We’re also back to our traditional open mic format after last month’s special event celebrating peace, so if you would like to share your poetry, email youngpeopleinsight@gmail.com or you can sign up on the night.  Be sure to save the date of July 31st, with the time of 7-9pm, because it is a little while away.  You can get your free tickets here: bit.ly/poeticinsight-dreams-goals

Keep enjoying the sunshine (and the football if you’re watching).  I really hope to see your beautiful faces at, at least one, of our events this month, as these are going to be the last YPI events for a little while – I am in need of a serious break.  Remember that a hug and a big smile from me will be there waiting for you.  See you soon.

Stay updated with Young People Insight by following @YPInsight on Twitter, following @youngpeopleinsight on Instagram, liking Young People Insight on Facebook and subscribing to the Young People Insight YouTube channel.

Raising Awareness of Young Carers with I Am More CIC

Young People Insight were collaborating with I Am More CIC on June 26th for a special event to raise awareness of young carers – a topic that is not often discussed.

What became clear on the night is how much awareness needs to be raised about young carers, as a lot is not known and not enough care is shown.  This event really should have had a greater number of attendees.

Lola, the CEO of I Am More, led out on the night and began by telling us how the organisation came into being – “My journey began with my own background of being a young carer and working with young people.”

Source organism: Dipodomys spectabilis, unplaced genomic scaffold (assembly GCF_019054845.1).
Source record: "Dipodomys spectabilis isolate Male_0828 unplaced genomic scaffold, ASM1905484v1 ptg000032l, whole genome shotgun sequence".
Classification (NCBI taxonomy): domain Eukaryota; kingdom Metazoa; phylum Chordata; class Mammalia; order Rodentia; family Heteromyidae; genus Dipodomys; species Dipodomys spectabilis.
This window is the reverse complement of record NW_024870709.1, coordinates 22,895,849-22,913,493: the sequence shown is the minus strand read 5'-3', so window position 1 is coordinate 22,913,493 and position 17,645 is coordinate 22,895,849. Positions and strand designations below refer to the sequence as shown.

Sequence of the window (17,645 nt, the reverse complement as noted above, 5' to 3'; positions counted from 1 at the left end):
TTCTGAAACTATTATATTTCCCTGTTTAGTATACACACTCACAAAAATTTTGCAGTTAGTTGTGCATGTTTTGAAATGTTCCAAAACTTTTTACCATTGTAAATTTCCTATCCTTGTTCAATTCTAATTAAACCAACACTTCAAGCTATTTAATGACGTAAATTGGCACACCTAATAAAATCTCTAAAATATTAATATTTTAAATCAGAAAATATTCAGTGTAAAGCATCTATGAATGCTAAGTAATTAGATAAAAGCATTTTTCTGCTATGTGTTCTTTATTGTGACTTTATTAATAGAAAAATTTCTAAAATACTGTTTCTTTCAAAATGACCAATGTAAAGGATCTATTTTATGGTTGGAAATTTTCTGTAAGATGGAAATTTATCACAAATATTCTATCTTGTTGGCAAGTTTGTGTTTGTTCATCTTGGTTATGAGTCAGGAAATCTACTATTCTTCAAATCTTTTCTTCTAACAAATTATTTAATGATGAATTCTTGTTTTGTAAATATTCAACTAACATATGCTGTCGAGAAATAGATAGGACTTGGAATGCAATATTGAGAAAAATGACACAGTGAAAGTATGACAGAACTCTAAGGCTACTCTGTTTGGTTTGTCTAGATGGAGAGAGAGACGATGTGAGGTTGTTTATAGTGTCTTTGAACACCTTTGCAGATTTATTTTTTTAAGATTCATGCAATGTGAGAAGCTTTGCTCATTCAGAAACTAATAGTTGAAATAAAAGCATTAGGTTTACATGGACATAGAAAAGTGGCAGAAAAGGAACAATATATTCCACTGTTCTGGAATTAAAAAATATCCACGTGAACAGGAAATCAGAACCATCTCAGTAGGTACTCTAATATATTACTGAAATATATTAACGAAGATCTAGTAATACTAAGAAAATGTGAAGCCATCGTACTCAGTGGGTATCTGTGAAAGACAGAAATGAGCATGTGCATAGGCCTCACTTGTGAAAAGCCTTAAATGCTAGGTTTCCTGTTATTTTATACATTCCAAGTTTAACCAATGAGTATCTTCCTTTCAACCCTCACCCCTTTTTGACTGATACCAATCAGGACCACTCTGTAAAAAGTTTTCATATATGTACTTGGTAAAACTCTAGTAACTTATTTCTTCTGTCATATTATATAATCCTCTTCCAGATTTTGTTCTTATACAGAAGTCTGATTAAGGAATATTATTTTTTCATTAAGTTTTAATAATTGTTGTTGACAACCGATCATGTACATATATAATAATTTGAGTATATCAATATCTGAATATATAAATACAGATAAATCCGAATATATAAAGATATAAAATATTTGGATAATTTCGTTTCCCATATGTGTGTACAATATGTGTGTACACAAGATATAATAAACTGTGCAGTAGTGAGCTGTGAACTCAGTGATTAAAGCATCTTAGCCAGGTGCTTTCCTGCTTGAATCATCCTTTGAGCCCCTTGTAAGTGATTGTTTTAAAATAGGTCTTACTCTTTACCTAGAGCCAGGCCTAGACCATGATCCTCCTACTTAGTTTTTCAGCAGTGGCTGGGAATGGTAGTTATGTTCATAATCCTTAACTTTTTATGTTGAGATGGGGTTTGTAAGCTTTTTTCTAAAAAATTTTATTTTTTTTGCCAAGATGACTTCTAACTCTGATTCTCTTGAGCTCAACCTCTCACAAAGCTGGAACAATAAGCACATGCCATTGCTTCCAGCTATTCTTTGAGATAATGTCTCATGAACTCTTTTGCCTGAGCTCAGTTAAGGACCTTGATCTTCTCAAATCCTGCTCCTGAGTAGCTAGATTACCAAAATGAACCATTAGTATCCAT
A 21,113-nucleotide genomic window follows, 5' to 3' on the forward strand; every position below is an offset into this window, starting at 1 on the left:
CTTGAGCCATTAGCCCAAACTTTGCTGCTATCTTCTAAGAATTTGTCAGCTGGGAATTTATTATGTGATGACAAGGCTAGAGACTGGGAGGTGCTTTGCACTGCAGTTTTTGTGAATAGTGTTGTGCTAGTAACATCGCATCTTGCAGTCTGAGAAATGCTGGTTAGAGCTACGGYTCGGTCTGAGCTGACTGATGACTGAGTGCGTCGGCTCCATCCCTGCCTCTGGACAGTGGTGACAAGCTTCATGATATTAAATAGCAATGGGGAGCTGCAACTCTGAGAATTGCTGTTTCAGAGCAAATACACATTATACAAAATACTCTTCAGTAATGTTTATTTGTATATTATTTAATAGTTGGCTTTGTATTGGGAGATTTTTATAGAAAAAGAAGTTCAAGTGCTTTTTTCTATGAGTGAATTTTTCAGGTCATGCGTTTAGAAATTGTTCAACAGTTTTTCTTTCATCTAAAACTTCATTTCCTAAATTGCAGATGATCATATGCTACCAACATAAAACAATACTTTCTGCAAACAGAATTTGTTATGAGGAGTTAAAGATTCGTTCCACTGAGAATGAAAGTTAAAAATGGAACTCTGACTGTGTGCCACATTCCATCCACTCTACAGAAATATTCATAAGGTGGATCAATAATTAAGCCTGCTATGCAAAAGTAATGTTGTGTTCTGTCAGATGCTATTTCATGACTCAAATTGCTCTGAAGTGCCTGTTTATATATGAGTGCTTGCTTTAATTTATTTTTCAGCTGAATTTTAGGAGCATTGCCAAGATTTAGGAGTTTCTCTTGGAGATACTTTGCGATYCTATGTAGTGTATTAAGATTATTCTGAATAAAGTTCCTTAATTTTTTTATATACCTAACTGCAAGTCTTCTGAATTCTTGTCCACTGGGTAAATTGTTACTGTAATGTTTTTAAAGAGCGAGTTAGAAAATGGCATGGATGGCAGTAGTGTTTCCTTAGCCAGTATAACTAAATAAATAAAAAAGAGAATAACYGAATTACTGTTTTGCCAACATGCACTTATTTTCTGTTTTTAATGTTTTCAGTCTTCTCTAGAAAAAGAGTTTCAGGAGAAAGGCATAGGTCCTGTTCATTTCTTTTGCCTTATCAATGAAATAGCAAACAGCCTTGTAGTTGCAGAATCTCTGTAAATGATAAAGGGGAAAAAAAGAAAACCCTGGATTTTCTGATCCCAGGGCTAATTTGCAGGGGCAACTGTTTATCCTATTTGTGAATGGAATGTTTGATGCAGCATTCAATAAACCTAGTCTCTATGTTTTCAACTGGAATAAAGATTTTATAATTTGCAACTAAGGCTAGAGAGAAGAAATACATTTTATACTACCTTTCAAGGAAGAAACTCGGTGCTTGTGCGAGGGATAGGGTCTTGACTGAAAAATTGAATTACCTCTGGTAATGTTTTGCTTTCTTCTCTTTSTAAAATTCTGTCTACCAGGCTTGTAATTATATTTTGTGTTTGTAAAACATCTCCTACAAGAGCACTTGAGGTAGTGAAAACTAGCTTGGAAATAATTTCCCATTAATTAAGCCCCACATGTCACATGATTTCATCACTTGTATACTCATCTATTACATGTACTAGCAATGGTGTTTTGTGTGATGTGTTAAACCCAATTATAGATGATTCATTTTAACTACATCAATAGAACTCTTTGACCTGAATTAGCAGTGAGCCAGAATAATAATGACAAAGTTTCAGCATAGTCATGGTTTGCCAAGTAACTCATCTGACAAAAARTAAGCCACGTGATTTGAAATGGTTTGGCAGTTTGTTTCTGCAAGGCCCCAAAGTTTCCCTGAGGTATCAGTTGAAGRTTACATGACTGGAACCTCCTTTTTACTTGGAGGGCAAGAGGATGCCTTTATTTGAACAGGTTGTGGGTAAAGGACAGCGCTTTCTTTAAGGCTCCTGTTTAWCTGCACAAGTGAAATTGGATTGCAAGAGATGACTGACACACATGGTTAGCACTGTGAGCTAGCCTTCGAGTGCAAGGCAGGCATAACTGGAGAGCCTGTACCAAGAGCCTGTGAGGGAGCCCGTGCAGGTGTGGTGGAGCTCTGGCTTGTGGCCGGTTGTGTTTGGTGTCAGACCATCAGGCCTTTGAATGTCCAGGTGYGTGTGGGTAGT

Lola also raised the point: “Every borough has a young carer’s project, but what are they actually doing to push the awareness of young carers being raised?”  She thought that one of thebest ways to raise awareness of young carers would be through a short film campaign.  We watched the Be Seen campaign, a two-part short film on the night, which I thought very was powerful and insightful.

“I loved the fact it was in black and white, it was so clear,” expressed Aaron.  Lola explained, “I deliberately wanted it in black and white so there wasn’t distractions.  I wanted it to signify that being a carer, you have no colour.”  Lola also revealed to us that she wanted to touch on different aspects of caring through the campaign.

“When it comes to being a young carer, especially hidden young carers, they are often caring for someone with a mental health illness or a terminal illness… Because there is still such a stigma around mental health, they often don’t come forward,” Lola explained.

Aaron then asked why she thinks that there is that stigma, to which Lola replied, “Often a lack of understanding.”  She went a little deeper by saying that in the black community, things are often kept to yourselves and you don’t spread your business, but on a wider scale, it’s not spoken about enough.